About a hundred and fifty years ago, a reader sent me a link to this useful site, which lists--and I quote--"50+ Open Courseware Writing Classes from the World's Leading Universities." If you want to learn how to write essays, stories, poetry, plays, terribly boring business documents, even more terribly boring scientific articles, or blogs that do not insult their readers in every other paragraph and go off into pointless rants about comma splices, this site is for you. If you do not want to learn any of the above, I am not sure why you are reading these words. Go away.

I am still not Officially on My Break and am, in fact, supposed to be marking twenty exams right now, so I shall still not be returning to my regular scheduled railing quite yet. I realise that it has been a long, long time since I claimed I was going to deal with the narrative mode. I am a bad person. I deserve to have to mark twenty exams. I also deserve to have lost at Scrabble to a man who got a bingo* with the word "mariner." He always gets a bingo with the word "mariner." How does he? Why can't I? Why do I always end up with two "v"s, four "i"s, and a "u"?** Is "ivuivii" a word? ("Aalii" is. Use this information well, my friends.)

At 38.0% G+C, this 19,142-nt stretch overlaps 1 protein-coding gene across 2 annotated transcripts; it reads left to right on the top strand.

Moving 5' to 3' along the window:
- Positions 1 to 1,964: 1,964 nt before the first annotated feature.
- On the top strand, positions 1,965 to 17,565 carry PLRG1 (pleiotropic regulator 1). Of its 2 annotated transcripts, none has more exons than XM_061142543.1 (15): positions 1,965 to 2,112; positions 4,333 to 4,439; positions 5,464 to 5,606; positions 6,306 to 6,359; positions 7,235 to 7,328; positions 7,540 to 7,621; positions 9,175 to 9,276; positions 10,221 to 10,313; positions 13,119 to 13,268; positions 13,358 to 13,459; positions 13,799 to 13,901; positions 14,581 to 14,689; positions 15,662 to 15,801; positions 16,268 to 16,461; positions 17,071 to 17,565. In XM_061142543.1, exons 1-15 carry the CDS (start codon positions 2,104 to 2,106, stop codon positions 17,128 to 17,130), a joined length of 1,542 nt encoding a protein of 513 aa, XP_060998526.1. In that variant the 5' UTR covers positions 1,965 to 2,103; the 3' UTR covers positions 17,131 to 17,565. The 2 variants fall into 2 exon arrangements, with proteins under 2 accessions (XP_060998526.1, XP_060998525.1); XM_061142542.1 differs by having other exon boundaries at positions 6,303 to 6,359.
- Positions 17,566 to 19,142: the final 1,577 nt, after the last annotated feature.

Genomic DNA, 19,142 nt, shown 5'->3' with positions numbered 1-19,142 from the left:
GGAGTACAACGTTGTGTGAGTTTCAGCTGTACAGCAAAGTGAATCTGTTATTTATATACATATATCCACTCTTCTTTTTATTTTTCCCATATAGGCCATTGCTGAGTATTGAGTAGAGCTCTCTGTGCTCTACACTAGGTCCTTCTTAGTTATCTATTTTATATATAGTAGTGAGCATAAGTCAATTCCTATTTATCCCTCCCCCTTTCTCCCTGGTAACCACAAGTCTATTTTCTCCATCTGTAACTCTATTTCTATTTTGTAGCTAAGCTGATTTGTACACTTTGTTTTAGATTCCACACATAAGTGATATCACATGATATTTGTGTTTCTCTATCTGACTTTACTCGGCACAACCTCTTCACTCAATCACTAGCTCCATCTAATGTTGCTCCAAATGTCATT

At any rate...it may be time for another Grammar Moment. It may especially be time for another Grammar Moment because the bleak and sordid fact of the matter is that I have never actually had a real comma-splice rant in this blog. Oh, I mention comma splices in passing occasionally, but I haven't explained what a comma splice is and why the very thought of it makes me try to gouge my own eyes out with my teeth.

I shall deal with commas in general, then work my way up to the comma splice and, incidentally, into a righteous fury.

Here we go:

I have already explained--here--the extraordinarily simple but almost universally ignored fact that a comma is not "a pause" and a semi-colon is not "a longer pause." Punctuation marks, believe it or not, have particular functions. If they didn't, I would not scream and punch my desk when confronted with something like:

He was; a good student who, liked to finish! his work. On time...

If you use a comma, it had better be in your sentence for a reason. Otherwise, I shall have to hunt you down and personally terrify you into learning the punctuation rules.

Let's start with a basic sentence:

John laughs.

Only someone with the grammatical sense of a lemming would write this sentence as follows:

John, laughs.

Why? You don't separate the subject from the verb with a freaking comma...that's why. There's no need to do so. The subject and the verb are connected. A comma between them implies that they need to be separated for some reason.